In the field of cancer, genetic tests are currently being done by many oncologists to determine which patients will be benefitted most, say by Herceptin, in the treatment of breast cancer.

What is then the aim of ‘Personalized Medicines’?

The aim of ‘personalized medicines’ is to make a perfect fit between the drug and the patient.
It is worth noting that genotyping is currently not a part of clinically accepted routine. However, it is expected to acquire this status in the western world, by 2010.

Expected benefits from ‘Personalized Medicines’:

1. More Accurate dosing: Instead of dose being decided based on age and body weight of the patients, the physicians may decide and adjust the dose of the medicines based on the genetic profiling of the patients.

2. More Targeted Drugs: It will be possible for the pharmaceutical companies to develop and market drugs for patients with specific genetic profiles. In that process, a drug needs to be tested only on those who are likely to derive benefits from it. This in turn will be able to effectively tailor clinical trials, expediting the process of market launch of these drugs.

3. Improved Health care: ‘Personalized Medicines’ will enable the physicians to prescribe ‘the right dose of the right medicine the first time for everyone’. This would give rise to much better overall healthcare.

Role of Pharmaceutical and Biotech companies:

Many research based pharmaceutical and biotechnology companies have taken a leading role towards development of ‘personalized medicines’ in line with their key role as healthcare enterprises. India is also taking keen interest in this science.

Some important issues:

However, there are some ethical and social issues in the development of ‘personalized medicines’ primarily in the area of genetic testing and consideration of race in the development of such medicines, which need to be effectively addressed, sooner.

Can it replace the‘Blockbuster Drugs’ business model?

Realization of deficiencies in the economics of ‘block buster drugs’ R&D business model, has made ‘personalized medicines’ a reality today.

Improved efficacy and safety of treatment with ‘personalized medicines’ will prove to be cost-effective in healthcare systems. Smaller and exclusive markets for ‘personalized medicines’ are expected to be profitable for the pharmaceutical companies. But such smaller segmentation of the market may not leave enough space for the conventional ‘blockbuster model’, which is the prime mover of the global pharmaceutical industry, today.

Reports indicate that some renowned global pharmaceutical companies like, Roche, AstraZeneca, GlaxoSmithKline are making good progress towards this direction through collaborative initiatives.

Approximate cost of ‘Genome Sequencing’:

When human genome was first sequenced, the reported cost was staggering U.S$ 3 billion. However, with the advancement of technology, it came down to U.S$ 1 million, last year. Currently, the cost has further come down to U.S$ 60,000. With the rapid stride made in the field of biotechnology, combined with the economies of scale, cost of such genetic tests is expected to be around U.S$ 1,000 in near future, making it possible for people to obtain the blue print of their genetic code.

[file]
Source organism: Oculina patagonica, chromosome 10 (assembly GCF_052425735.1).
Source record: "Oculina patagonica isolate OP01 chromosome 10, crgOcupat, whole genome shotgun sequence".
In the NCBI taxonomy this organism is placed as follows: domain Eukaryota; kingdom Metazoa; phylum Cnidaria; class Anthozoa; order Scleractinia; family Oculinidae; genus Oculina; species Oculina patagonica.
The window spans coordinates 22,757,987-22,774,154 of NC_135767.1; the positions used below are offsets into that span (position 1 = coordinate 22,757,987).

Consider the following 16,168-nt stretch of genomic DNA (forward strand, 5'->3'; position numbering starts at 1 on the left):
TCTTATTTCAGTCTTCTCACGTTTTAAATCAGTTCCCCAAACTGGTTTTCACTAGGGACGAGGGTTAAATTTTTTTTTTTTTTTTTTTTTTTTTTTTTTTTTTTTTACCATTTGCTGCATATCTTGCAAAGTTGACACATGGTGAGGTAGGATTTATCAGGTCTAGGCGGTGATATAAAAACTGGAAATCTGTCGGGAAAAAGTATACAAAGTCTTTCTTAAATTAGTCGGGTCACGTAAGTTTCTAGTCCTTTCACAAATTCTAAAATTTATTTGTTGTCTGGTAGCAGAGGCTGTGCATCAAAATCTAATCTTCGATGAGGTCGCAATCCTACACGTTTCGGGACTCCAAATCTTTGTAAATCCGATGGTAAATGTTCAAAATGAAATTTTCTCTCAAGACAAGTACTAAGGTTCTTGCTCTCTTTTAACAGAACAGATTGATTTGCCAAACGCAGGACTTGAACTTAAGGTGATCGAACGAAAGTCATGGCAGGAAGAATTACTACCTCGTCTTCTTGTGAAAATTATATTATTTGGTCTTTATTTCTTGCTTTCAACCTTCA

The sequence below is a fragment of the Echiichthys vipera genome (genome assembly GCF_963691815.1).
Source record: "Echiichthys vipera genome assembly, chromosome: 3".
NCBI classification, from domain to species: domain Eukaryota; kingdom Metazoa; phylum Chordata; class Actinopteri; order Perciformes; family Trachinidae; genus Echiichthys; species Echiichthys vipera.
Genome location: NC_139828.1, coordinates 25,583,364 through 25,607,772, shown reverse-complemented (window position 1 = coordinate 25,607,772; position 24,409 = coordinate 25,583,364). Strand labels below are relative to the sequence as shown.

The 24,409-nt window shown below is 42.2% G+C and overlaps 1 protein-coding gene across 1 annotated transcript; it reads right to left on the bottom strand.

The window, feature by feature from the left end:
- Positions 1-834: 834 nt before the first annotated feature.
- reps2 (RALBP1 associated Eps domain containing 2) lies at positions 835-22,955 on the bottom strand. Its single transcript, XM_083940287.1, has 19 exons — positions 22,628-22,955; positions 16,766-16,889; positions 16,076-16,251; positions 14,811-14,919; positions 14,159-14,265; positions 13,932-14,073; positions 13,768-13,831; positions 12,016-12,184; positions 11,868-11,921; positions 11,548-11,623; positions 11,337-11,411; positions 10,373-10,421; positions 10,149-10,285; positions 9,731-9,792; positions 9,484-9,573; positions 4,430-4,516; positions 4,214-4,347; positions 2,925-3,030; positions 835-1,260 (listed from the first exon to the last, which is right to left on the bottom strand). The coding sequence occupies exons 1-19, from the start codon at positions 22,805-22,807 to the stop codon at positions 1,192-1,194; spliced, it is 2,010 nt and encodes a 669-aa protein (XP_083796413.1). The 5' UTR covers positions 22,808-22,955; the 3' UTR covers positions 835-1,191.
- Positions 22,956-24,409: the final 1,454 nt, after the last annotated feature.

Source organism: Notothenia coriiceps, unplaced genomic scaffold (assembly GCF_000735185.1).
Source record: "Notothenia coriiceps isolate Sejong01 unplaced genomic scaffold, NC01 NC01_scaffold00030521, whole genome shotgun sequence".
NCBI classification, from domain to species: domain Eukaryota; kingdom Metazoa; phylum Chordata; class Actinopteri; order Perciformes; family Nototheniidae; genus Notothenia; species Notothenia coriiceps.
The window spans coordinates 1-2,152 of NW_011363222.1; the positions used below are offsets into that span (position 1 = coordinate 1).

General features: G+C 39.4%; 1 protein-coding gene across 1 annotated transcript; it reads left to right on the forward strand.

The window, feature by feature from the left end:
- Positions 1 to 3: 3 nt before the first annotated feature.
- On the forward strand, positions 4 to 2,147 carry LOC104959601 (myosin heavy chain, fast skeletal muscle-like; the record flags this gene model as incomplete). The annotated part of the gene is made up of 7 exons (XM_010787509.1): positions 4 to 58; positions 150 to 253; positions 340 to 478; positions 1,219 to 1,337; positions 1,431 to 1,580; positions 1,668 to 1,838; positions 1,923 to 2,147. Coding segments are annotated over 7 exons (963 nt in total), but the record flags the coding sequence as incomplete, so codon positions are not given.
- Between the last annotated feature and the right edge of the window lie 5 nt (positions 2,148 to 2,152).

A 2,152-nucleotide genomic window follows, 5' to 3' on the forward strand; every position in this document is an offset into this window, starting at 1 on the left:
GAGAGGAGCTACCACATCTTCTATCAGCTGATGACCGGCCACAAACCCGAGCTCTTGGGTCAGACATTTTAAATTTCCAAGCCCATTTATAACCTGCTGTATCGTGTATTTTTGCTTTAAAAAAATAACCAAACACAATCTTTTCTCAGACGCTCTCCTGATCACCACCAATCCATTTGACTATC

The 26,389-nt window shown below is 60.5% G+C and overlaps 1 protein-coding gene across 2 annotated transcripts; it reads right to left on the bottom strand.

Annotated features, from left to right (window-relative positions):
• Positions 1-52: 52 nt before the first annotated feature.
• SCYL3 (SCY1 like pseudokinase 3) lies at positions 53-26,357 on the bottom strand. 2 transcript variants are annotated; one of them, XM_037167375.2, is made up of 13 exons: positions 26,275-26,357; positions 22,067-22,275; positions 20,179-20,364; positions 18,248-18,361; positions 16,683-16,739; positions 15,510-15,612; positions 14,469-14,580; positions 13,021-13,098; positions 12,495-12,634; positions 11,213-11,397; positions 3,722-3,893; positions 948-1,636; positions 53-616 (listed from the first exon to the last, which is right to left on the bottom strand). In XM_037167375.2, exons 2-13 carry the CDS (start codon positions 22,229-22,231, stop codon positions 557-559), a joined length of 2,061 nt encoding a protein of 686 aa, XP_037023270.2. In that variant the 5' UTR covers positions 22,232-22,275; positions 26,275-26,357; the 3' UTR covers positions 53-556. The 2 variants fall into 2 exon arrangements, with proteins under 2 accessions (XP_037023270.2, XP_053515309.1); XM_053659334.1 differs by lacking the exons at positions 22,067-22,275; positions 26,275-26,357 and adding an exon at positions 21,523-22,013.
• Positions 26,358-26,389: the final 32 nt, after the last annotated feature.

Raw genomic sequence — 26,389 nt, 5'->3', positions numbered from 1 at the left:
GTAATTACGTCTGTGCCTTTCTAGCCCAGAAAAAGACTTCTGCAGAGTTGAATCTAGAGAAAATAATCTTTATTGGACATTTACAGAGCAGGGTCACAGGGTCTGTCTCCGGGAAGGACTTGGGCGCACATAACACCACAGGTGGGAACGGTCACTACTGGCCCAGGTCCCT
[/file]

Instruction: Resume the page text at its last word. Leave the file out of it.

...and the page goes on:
Savings on cost of Clinical trials with ‘Personalized Medicines’:

Genome sequencing will help identifying a patient population, which will be far more likely to respond positively to the new treatment. In that process, if it reduces costs of clinical trial by even 5%, expected net savings for the industry towards clinical trial have been reported to be around U.S$ 5 billion.

With ‘personalized medicines’ the innovator companies will be able to significantly reduce both time, costs and the risks involved in obtaining regulatory approvals and penetrating new markets with simultaneous development of necessary diagnostic tests. Such tests will be able to identify patients group who will not only be most likely to be benefitted from such medicines, but also will be least likely to suffer from adverse drug reactions.

Therefore, considerable cost advantages coupled with much lesser risks of failure and significant reduction in the lead time for clinical trials are expected to make ‘personalized medicines’ much more cost effective, compared to conventional ‘blockbuster drugs’.

Innovative and cost effective way to market ‘Personalized Medicines’:

With ‘personalized medicines’ the ball game of marketing pharmaceuticals is expected to undergo a paradigm shift. Roche’s model of combining necessary diagnostic tests with new drugs will play a very important role in the new paradigm.

Roche is ensuring that with accompanying required diagnostic tests, the new oncology products developed at Genentech can be precisely matched to patients.

Can ‘Personalized Medicines’ be used in ‘Primary Care’ also?

To use ‘personalized medicines’ in a ‘primary care’ situation, currently there is no successful model. However, it has been reported that in states like, Wisconsin in the U.S, initiative to integrate genomic medicines with ‘primary care’ has already been undertaken. Scaling-up operations of such pilot projects will give a big boost to revolutionize the use of ‘personalized medicines’ for precision and targeted treatment of the ailing population.

In my view, there does not seem to be any possibility of looking back now. The robust business model of ‘personalized medicines’, is now the way forward, as much for the industry as for the patients. It is a win-win game.

By Tapan Ray

Disclaimer: The views/opinions expressed in this article are entirely my own, written in my individual and personal capacity. I do not represent any other person or organization for this opinion.